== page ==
Pope Francis at Mass for the Dead Says "..it will do us good to look at the cemeteries and look up. And repeat, like Job: "I know that my Redeemer is alive..." FULL TEXT Homily + Video
Celebration of the Holy Mass in the Church of the Pontifical Teutonic College of Santa Maria in Camposanto, 02.11.2020
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In the afternoon today, in the commemoration of all the faithful departed, the Holy Father Francis presided at the Holy Mass in the Church of the Pontifical Teutonic College of Santa Maria in Camposanto.
At the end of the Eucharistic celebration, the Pope paused in prayer at the graves of the cemetery.
We publish below the transcription of the homily that the Holy Father gave spontaneously after the proclamation of the Gospel:
Homily of the Holy Father
Defeated Job, indeed, finished in his existence, due to illness, with the skin torn off, almost on the point of dying, almost without flesh, Job has a certainty and says: "I know that my Redeemer is alive and that, last, it will rise on the dust! " (Job 19:25). At the moment when Job is further down, down, down, there is that embrace of light and heat that assures him: I will see the Redeemer. With these eyes I will see it. "I will see him, myself, my eyes will contemplate him and not another" (Job 19:27).
This certainty, in the very near final moment of life, is Christian hope. A hope that is a gift: we cannot have it. It is a gift that we must ask: "Lord, give me hope". There are so many bad things that lead us to despair, to believe that everything will be a final defeat, that after death there is nothing ... And Job's voice returns, returns: «I know that my Redeemer is alive and that, last, it will rise on the dust! […] I will see it, myself », with these eyes.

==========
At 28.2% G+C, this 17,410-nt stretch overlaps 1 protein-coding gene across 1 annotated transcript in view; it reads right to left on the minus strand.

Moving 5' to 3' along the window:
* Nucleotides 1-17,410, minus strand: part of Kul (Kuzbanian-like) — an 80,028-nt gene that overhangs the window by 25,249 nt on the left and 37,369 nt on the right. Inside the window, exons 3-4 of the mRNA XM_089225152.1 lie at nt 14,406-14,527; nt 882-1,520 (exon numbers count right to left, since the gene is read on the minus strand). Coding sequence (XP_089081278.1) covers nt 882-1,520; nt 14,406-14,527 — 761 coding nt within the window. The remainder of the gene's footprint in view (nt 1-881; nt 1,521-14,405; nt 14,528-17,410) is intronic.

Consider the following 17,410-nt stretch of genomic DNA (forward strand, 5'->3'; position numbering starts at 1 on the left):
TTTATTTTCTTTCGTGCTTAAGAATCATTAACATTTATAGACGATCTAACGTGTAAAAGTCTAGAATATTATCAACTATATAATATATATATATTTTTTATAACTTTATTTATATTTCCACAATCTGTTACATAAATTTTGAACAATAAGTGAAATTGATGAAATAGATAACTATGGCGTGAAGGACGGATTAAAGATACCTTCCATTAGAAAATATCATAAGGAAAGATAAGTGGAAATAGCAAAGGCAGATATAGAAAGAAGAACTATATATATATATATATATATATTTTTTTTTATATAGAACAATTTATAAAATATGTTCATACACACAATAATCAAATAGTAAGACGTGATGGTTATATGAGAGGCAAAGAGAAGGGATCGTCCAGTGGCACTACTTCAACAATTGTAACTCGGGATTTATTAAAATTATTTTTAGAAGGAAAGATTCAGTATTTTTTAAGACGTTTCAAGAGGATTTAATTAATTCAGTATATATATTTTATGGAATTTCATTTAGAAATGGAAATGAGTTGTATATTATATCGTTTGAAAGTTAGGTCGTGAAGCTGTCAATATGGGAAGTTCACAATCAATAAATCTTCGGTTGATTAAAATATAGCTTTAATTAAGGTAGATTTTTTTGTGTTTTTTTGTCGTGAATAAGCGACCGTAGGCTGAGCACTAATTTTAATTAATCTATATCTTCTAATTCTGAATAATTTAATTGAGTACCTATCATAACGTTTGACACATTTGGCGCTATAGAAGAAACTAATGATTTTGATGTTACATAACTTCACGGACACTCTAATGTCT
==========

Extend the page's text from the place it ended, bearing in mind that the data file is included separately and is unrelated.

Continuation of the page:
"Hope does not disappoint" (Rom 5: 5), Paul told us. Hope attracts us and gives meaning to our life. I do not see the afterlife, but hope is the gift of God that draws us to life, to eternal joy. Hope is an anchor that we have on the other side, and we, clinging to the rope, support each other (cf. Heb 6: 18-20). “I know that my Redeemer is alive and I will see him”. And this, to repeat it in moments of joy and in bad moments, in moments of death, so to speak.
This certainty is a gift from God, because we can never have hope with our own strength. We have to ask for it. Hope is a free gift that we never deserve: it is given, it is given. It is grace.
And then, the Lord confirms this, this hope that does not disappoint: "All that the Father gives me will come to me" (Jn 6:37). This is the purpose of hope: to go to Jesus. And "he who comes to me, I will not cast out because I came down from heaven not to do my will, but the will of him who sent me" (Jn 6, 37-38). The Lord who receives us there, where the anchor is. Life in hope is living like this: hold on, rope in hand, strong, knowing that the anchor is there. And this still does not disappoint, it does not disappoint.
Today, in the thoughts of so many brothers and sisters who have left, it will do us good to look at the cemeteries and look up. And repeat, like Job: "I know that my Redeemer is alive, and I will see him, myself, my eyes will contemplate him and not another". And this is the strength that gives us hope, this free gift which is the virtue of hope. May the Lord give it to all of us.
Source: https://press.vatican.va/content/salastampa/it/bollettino/pubblico/2020/11/02/0568/01315.html - Unofficial Translation